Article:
But this is a few streets in Singapore. There is the mosque, there a mudrassa, there an Islamic bookshop. This isn't a fundamentalist society. The bookshop stocks books of a liberal, if mostly religious nature. Darwish's poems are there. There are plenty of shops selling attractive clothes including hijabs. We stop at one where Clarissa buys a beautiful dark red top and a sarong, and Alvin and I buy batik shirts. A photograph of the owner's grandfather hangs near the entrance to the changing booth. It was taken in 1932. He started the shop and it has passed down the family which also owns a good deal of valuable land. Nothing is cheap here but most things are desirable. In another shop we buy some toys for the grandchildren. We walk down the Kampong version of Covent Garden, very fashionable now, full of the young. The muezzin calls for prayer. I can't see much praying going on in the street - they'll all be in the mosque. As ever we take photographs. It takes such a time to shift them from the phone to the computer and then to stick them in I shall save all that for later and put up a good number at once.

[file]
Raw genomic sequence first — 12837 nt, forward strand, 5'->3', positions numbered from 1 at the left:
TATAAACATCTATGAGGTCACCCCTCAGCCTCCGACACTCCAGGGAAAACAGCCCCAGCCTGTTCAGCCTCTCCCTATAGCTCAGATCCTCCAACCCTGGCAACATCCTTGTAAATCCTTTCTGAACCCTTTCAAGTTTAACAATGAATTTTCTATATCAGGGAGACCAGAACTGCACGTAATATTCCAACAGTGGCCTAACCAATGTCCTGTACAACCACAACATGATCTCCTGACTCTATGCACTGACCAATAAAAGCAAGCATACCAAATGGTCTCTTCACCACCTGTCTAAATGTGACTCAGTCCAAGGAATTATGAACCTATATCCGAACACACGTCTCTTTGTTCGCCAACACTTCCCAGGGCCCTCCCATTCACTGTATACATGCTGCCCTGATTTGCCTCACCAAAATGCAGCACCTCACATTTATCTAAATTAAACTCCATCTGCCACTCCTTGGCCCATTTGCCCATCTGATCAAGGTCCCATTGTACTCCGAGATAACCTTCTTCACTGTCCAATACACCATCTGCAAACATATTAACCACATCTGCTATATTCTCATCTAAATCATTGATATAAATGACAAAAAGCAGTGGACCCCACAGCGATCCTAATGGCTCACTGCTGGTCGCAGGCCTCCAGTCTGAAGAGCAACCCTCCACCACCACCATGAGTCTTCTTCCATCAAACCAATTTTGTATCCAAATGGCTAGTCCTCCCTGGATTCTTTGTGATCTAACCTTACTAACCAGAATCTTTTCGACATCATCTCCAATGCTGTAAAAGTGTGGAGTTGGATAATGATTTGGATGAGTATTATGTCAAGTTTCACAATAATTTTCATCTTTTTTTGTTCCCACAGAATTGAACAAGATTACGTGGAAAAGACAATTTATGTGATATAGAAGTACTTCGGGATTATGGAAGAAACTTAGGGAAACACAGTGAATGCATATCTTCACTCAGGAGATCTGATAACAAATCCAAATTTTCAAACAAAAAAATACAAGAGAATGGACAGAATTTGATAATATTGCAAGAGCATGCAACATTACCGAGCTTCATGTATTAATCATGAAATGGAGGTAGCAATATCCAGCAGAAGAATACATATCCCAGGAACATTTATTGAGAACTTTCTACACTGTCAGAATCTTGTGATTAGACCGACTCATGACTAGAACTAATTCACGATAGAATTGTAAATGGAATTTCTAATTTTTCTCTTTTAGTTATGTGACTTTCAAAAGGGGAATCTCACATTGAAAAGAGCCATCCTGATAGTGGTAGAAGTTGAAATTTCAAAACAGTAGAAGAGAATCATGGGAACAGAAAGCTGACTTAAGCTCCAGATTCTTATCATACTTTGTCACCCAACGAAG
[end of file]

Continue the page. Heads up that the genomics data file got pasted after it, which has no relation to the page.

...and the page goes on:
Then we drive to the river where I collect my thoughts about the reading. There is a cafe there that makes delicious coffee, roasting beans from scratch. It is opposite a site that used to be a gas works but is now a small park. Within that park there is a densely overgrown small building barely visible through the slender trees and interwoven branches. It's very dark inside. No one goes there not even our enlightened, secular friends. It is supposed to be associated with evil. Little fetish dolls sit at the skirts of the dark patch. Flags warding off evil spirits have been hung on the nearest branches. It's a little shock-mark on the dynamic modern surface of the city. It does look distinctly creepy. A cat with a crooked tail slinks along the lawn.
Annaliza goes for her Russian lesson. We have arranged to meet well-known poet and reading organiser, Pooja, at an upstairs cocktail bar nearby. The place is small but famous. The owner here has made the most expensive cocktail in the world comprised of crushed diamonds and pearls. We are asked to describe the kind of drink we fancy and the waiter goes away and concocts something to match the mood. I get a long vodka-based monument including ginger and lime and a mass of crushed ice. Later there is a pina colada to pass round. Jennifer and Divya from NTU are there.